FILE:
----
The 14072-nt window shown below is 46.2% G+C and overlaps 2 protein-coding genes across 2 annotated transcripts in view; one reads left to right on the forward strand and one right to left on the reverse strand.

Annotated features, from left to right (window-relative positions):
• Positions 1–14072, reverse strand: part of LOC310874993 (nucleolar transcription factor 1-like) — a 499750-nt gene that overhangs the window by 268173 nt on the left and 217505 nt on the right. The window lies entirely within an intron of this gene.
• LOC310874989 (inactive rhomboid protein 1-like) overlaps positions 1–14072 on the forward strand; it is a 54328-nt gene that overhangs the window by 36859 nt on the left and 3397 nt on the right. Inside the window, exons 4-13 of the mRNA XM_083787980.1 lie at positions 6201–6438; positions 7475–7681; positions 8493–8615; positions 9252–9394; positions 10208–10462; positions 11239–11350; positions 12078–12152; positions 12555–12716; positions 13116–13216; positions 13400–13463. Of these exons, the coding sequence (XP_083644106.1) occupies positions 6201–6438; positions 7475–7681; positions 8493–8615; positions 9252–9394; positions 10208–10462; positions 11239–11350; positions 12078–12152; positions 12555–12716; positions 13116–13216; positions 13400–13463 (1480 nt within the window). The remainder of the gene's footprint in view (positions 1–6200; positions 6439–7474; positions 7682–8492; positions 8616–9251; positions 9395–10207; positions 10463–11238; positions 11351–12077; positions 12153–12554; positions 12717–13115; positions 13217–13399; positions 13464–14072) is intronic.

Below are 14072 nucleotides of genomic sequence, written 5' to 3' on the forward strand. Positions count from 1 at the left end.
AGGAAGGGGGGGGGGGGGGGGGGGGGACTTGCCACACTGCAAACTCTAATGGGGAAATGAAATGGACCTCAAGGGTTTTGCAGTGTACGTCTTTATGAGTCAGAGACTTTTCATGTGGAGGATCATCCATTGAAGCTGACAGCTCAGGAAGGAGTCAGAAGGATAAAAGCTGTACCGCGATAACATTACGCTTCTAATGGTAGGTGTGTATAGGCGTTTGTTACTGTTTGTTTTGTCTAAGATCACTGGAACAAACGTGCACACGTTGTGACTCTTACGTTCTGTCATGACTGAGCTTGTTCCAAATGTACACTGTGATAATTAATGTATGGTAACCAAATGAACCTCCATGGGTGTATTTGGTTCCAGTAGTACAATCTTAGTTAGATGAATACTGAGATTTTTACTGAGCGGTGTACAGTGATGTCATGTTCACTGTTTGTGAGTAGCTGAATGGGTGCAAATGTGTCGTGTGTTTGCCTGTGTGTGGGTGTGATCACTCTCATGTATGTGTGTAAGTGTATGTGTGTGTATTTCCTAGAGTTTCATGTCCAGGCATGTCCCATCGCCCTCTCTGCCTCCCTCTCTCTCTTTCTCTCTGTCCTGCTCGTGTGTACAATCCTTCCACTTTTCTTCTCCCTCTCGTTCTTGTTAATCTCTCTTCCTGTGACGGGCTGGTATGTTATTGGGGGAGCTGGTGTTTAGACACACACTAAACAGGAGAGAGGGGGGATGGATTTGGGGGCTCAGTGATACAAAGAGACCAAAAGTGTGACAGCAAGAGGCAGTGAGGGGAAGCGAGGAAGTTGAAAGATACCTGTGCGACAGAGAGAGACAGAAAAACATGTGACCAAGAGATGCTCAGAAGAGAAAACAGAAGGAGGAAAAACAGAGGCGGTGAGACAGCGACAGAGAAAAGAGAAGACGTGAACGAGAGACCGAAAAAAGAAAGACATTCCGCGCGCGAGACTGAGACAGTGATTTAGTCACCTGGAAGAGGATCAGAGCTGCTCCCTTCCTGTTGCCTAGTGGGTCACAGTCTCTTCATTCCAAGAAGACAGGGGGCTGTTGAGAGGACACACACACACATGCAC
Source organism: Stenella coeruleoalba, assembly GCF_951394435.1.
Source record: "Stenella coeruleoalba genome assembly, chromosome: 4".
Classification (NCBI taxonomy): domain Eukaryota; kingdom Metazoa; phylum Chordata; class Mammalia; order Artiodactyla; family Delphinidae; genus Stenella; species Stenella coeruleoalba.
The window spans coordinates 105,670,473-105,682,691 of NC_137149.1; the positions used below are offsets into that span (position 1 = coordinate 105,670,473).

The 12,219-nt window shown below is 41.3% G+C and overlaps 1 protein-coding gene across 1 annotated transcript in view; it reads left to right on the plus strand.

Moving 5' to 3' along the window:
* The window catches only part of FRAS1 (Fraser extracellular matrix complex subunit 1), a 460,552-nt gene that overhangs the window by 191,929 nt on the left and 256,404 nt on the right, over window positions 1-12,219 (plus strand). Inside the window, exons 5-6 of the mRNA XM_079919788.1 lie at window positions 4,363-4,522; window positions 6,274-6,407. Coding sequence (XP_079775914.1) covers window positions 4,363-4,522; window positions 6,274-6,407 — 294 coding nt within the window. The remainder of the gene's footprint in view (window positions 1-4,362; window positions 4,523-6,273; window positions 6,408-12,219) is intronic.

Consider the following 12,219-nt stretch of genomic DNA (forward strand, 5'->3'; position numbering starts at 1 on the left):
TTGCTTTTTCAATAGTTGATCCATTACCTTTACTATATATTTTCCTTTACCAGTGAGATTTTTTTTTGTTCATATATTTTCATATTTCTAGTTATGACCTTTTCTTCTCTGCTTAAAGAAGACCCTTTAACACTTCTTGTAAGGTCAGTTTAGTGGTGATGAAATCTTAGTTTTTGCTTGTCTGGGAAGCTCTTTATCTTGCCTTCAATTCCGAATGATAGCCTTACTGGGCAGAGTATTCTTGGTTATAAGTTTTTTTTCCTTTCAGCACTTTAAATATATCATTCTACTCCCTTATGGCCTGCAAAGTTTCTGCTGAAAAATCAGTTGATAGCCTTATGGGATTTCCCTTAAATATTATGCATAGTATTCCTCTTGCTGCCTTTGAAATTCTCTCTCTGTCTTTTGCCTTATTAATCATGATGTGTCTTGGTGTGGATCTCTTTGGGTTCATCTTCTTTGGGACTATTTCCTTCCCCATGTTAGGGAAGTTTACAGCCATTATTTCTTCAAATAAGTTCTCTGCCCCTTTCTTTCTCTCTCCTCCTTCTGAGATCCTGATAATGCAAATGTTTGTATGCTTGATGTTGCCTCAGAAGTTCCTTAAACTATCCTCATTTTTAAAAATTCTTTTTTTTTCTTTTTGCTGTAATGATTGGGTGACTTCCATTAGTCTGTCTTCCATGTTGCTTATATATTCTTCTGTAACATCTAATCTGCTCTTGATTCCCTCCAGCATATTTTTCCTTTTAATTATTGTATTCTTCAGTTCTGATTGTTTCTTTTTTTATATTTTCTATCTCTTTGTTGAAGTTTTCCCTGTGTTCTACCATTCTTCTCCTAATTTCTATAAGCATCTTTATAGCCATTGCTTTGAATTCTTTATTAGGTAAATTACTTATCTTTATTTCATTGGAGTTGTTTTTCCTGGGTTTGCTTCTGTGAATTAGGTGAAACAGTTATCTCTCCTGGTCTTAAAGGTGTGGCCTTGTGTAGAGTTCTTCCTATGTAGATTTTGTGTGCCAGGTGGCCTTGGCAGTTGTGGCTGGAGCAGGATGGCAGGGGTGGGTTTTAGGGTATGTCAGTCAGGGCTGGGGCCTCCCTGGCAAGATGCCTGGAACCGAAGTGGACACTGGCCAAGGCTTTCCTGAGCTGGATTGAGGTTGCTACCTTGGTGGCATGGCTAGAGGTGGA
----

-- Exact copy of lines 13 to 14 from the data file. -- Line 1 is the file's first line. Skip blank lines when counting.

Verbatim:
* The window catches only part of FRAS1 (Fraser extracellular matrix complex subunit 1), a 460,552-nt gene that overhangs the window by 191,929 nt on the left and 256,404 nt on the right, over window positions 1-12,219 (plus strand). Inside the window, exons 5-6 of the mRNA XM_079919788.1 lie at window positions 4,363-4,522; window positions 6,274-6,407. Coding sequence (XP_079775914.1) covers window positions 4,363-4,522; window positions 6,274-6,407 — 294 coding nt within the window. The remainder of the gene's footprint in view (window positions 1-4,362; window positions 4,523-6,273; window positions 6,408-12,219) is intronic.

Consider the following 12,219-nt stretch of genomic DNA (forward strand, 5'->3'; position numbering starts at 1 on the left):